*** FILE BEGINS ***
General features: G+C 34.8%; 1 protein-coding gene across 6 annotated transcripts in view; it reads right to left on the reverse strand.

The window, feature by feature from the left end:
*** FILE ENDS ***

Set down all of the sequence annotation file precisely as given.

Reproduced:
General features: G+C 34.8%; 1 protein-coding gene across 6 annotated transcripts in view; it reads right to left on the reverse strand.

The window, feature by feature from the left end: